Women 55-70+ Physical Literacy
“Physical literacy is the motivation, confidence, physical competence, knowledge and understanding to value and take responsibility for engagement in physical activities for life.” (International Physical Literacy Association, May, 2014)
In essence, individuals who are physically literate move with competence and confidence in a wide variety of physical activities in multiple environments that benefit the healthy development of the whole person.
Physical Literacy Depends on Three factors: Motivation, competence, and confidence.
Check out this video on Physical Literacy for Women 55-70+ for more information on why increasing physical literacy is important for women 55-70+.
Competence for Women 55 to 70+
Competence is the ability to do something well. Teaching women 55 to 70+ how to move properly will increase their competence. Careful observation followed by specific, descriptive feedback is how women will develop competence. Modifying the activity to meet the needs of participants will help increase their competence.
Confidence for Women 55 to 70+
When women are motivated and competent, their confidence will increase. Confidence is the feeling or belief that you can do something well or feel comfortable asking for a modification if needed. Women need to see success, improvement, and accomplishment to feel confident.
Motivation for Women 55 to 70+
Motivation is the desire to participate in physical activity. Often participants in this age group love to be active and enjoy a personal challenge and achievement. Health and fitness are also a major reason for participating in physical activity at this age. Many women are motivated to participate in sport to learn new skills, to be in a healthy environment, to gain fitness, and to socialize. One goal of the community and sport recreation sector should be to help motivate women in this age group to get and stay active.
Fundamental Movement Skills
Fundamental movement skills are the building blocks of movement. They are developed in children between 6 and 10 years of age. The goal is to help all people from infancy to all phases of adulthood develop fundamental movement skills so they can remain physically literate for as long as possible. Developing fundamental movement skills is a key component of physical literacy.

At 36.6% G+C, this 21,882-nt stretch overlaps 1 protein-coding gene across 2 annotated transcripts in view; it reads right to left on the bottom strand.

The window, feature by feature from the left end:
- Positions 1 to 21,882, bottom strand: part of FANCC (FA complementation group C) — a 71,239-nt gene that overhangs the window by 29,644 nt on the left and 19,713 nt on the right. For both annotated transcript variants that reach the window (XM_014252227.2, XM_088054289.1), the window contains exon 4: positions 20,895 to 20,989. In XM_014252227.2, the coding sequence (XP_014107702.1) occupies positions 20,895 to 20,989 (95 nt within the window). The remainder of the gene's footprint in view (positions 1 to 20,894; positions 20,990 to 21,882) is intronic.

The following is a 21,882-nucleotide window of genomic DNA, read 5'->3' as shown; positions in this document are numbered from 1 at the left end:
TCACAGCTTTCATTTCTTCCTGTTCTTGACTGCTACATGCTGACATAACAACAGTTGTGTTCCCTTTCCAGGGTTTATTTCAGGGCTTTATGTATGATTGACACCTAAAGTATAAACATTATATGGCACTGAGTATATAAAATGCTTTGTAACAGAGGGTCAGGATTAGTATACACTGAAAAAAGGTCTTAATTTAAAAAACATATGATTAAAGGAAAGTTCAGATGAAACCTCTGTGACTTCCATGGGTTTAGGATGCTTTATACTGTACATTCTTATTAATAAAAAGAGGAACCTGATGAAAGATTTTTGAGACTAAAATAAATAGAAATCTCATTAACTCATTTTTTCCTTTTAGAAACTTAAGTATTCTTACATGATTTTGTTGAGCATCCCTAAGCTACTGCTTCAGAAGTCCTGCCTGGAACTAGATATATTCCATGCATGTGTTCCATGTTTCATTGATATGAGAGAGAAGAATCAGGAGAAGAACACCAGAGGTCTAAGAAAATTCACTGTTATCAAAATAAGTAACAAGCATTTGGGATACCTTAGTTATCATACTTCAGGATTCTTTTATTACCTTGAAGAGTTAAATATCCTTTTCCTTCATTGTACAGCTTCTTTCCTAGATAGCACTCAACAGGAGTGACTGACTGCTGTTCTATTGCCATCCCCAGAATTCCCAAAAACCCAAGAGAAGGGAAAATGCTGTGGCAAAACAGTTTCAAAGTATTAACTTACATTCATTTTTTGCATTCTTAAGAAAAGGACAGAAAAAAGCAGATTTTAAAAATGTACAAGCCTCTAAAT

To help better understand a mature run/walk, strike, throw, kick, jump and catch for women 55-70+ we have developed a series of videos that break down the four phases of movement and provide adaptations. To help assess Common Fundamental Movement Errors and Corrections, download Common Fundamental Movements. (.pdf)
Understanding a mature movement pattern is necessary to provide feedback. The goal of an instructor in the community and sport recreation sector is to observe movement and provide feedback to participants that can help them achieve this mature, balanced movement pattern. Many health factors, the aging process, injury, or perhaps even just never being taught correctly can cause women to move in a way that prevents them from achieving competence, which in turn decreases motivation and confidence.
In order to help women understand where they might be out of alignment, we have developed the following self-assessment checklist. This is something that instructors/coaches can use to assess women in their programs or that woman can use to find feedback for each other. This is meant to be a tool to initially point out where someone may be out of alignment to make modifications.
Download Self Assessment Tool (.pdf )
Download What to look for when using the Self Assessment tool (.pdf)
Physical Literacy for Women 55-70+ Infographic
Health, work, family responsibilities can sideline anyone from doing the activities they love. We need to create more ‘on ramps’ to help women 55-70+ get back on the bike path and keep riding. This fun infographic helps illustrate the importance of creating the ‘on-ramps’ and things to consider to increase physical literacy for life.
Download the infographic (.pdf, 7MB)
Top 10 Guidelines for working with Women 55-70+
- Be safe – Preventing injury will ensure participants will continue in your program.
- Respect physical differences – Each participant will be at a different place. Individualize as much as possible.
- Create a positive environment – This will help to motivate participants.
- Goal-set – Help participants create realistic goals. This will help them develop confidence.
- Observe carefully – Observing is the key to constructive feedback.
- Provide descriptive feedback – Specific descriptive feedback empowers participants and creates confidence.
- Respect individual differences – Provide modifications all the time.
- Respect various health conditions – Many participants may have a health condition. Gather this information up front. Fifty percent of women over 65 have either high blood pressure or arthritis.
- Create a positive rapport with each participant – This will improve motivation.
- Create an inclusive environment – We want to keep women active and involved.